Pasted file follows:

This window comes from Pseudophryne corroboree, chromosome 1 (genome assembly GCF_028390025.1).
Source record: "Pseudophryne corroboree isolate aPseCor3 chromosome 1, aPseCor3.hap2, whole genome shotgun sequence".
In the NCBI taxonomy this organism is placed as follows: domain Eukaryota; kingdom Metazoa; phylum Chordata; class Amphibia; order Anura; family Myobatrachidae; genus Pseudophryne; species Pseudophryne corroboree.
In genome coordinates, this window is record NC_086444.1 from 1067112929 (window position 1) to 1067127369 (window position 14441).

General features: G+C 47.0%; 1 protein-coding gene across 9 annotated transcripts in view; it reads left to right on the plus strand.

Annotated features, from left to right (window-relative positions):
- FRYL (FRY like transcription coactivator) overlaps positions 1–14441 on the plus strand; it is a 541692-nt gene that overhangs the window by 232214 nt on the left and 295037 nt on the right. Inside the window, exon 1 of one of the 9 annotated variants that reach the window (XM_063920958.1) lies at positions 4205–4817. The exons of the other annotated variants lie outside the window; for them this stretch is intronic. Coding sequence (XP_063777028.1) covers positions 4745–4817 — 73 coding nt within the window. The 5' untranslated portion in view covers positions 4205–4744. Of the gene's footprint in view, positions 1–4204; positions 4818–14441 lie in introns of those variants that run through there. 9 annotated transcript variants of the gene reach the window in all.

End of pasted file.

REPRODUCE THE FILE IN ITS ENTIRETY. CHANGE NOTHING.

This window comes from Pseudophryne corroboree, chromosome 1 (genome assembly GCF_028390025.1).
Source record: "Pseudophryne corroboree isolate aPseCor3 chromosome 1, aPseCor3.hap2, whole genome shotgun sequence".
In the NCBI taxonomy this organism is placed as follows: domain Eukaryota; kingdom Metazoa; phylum Chordata; class Amphibia; order Anura; family Myobatrachidae; genus Pseudophryne; species Pseudophryne corroboree.
In genome coordinates, this window is record NC_086444.1 from 1067112929 (window position 1) to 1067127369 (window position 14441).

General features: G+C 47.0%; 1 protein-coding gene across 9 annotated transcripts in view; it reads left to right on the plus strand.

Annotated features, from left to right (window-relative positions):
- FRYL (FRY like transcription coactivator) overlaps positions 1–14441 on the plus strand; it is a 541692-nt gene that overhangs the window by 232214 nt on the left and 295037 nt on the right. Inside the window, exon 1 of one of the 9 annotated variants that reach the window (XM_063920958.1) lies at positions 4205–4817. The exons of the other annotated variants lie outside the window; for them this stretch is intronic. Coding sequence (XP_063777028.1) covers positions 4745–4817 — 73 coding nt within the window. The 5' untranslated portion in view covers positions 4205–4744. Of the gene's footprint in view, positions 1–4204; positions 4818–14441 lie in introns of those variants that run through there. 9 annotated transcript variants of the gene reach the window in all.